All of this happened while GDR newspapers and their staff struggled with their own history and compliance in a propaganda state, with internal reform processes (or the lack thereof) and the constant confrontation with Western ideas of a free press and expertise. Different interest groups in editorial offices (i.e. old party loyal, reformers) combated over new ideas of journalism, of freedom of opinion and speech while simultaneously having to face fierce market competition with products severely lacking behind West German publications. The loss of subsidies in April 1, 1990 and the introduction of advertising as a major source of revenue required marketing and advertising know how and, again, West German expertise.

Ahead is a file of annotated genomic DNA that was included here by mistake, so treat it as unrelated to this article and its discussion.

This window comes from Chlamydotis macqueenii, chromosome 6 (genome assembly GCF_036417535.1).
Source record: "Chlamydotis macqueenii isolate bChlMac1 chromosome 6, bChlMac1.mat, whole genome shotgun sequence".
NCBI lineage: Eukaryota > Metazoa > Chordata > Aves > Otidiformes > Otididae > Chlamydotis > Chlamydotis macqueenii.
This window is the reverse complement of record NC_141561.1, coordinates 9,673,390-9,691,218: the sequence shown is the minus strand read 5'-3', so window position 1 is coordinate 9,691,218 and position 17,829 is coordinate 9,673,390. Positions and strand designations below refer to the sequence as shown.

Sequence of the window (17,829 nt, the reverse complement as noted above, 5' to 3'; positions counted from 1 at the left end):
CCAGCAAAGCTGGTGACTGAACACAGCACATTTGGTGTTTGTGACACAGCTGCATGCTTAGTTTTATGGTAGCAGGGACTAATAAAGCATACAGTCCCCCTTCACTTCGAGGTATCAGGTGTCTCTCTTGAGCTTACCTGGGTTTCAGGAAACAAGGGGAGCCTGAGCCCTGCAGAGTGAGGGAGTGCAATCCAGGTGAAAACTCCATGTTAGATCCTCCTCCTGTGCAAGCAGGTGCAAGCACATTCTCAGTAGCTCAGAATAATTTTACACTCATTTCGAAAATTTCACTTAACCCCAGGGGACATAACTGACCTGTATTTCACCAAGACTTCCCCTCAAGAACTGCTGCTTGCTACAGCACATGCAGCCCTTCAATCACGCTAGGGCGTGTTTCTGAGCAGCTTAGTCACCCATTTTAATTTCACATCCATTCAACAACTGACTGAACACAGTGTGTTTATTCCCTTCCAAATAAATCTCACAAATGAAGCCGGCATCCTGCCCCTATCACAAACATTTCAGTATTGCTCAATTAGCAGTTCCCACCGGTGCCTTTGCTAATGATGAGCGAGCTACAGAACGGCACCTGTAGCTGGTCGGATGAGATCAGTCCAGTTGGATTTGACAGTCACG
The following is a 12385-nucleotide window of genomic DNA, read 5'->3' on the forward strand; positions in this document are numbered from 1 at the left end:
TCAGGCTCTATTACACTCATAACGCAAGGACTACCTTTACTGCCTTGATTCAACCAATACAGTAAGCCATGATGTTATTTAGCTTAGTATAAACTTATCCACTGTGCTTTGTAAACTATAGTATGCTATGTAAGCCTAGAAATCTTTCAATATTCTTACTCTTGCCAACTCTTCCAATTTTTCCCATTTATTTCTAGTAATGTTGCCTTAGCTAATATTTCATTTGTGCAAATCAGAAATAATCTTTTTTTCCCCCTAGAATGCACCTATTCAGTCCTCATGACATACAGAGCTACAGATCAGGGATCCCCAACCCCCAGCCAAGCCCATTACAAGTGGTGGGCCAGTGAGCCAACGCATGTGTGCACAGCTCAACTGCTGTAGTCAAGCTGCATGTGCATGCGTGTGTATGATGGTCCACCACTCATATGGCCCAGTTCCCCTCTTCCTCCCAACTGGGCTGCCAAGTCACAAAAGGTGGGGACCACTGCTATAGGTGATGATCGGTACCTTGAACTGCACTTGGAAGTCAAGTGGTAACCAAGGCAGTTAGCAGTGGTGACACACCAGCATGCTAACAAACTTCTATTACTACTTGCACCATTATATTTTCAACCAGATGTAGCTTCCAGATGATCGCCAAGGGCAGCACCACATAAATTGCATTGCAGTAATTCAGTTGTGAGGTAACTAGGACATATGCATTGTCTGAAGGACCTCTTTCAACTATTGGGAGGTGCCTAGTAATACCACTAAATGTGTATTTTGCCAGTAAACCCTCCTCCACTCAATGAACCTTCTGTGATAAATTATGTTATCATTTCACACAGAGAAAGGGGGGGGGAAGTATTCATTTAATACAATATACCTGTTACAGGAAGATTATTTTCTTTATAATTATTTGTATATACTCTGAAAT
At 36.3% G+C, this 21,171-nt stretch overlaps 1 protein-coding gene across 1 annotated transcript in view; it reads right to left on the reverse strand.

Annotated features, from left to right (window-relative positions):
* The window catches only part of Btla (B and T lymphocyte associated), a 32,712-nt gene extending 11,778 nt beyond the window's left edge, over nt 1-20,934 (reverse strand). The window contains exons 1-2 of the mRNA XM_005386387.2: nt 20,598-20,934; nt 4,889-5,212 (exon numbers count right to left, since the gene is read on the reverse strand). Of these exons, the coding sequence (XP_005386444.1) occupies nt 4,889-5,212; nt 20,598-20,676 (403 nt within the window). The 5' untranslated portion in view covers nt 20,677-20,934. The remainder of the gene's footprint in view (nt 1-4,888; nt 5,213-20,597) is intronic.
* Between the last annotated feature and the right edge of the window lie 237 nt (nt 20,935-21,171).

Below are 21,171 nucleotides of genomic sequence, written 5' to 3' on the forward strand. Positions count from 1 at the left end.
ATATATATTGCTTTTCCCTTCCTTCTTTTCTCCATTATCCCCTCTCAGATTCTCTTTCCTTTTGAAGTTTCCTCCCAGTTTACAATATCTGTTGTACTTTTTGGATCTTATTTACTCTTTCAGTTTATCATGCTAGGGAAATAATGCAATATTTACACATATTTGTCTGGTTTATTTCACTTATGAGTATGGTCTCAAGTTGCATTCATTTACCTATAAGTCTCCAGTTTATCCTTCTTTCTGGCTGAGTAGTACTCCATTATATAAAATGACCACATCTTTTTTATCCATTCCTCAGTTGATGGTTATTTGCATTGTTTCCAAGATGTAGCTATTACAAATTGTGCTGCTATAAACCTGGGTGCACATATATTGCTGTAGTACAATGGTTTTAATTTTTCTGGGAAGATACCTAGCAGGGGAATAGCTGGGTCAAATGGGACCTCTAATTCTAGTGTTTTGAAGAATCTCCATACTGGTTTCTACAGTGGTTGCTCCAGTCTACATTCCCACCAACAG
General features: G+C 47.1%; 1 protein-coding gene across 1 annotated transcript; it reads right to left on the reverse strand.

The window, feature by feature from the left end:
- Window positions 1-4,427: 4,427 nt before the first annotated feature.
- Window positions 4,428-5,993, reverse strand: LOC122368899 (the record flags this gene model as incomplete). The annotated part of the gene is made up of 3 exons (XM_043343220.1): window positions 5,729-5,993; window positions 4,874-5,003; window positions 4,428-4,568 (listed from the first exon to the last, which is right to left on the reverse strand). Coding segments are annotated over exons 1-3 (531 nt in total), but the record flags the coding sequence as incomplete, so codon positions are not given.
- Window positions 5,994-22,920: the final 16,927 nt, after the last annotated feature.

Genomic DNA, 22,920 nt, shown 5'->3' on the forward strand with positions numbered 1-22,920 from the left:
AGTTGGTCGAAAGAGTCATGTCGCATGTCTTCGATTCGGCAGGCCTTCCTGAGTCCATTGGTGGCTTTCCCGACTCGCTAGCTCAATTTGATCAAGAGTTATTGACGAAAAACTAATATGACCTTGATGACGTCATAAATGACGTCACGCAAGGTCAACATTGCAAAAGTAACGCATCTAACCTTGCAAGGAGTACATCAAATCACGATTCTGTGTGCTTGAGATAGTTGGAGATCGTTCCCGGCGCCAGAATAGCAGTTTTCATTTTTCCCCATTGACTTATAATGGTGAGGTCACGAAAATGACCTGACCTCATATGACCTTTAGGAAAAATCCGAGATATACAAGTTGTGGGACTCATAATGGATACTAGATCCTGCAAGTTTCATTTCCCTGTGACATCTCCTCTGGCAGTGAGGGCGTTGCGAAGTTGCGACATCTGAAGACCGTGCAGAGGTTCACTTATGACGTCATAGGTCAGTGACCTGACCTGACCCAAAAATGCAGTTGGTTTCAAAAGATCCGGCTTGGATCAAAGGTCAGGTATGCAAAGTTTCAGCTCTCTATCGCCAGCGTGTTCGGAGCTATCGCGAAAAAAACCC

Still, one major issue, especially among small newspapers, was the distribution problem. With the almost breakdown of the postal system and the exclusive distribution system of the “big four,” a common and constant complain of GDR publishers was their inability to sell their products because they could not get them to the newsstands or subscribers. The Post, still responsible for distributing East German publications, single-handily canceled subscriptions, did not deliver entire stacks or did not put publications at display at its own newsstands. There is evidence that the Post had been in negotiation with the major West German publishing houses but at this point, I am not clear in what exactly they negotiated.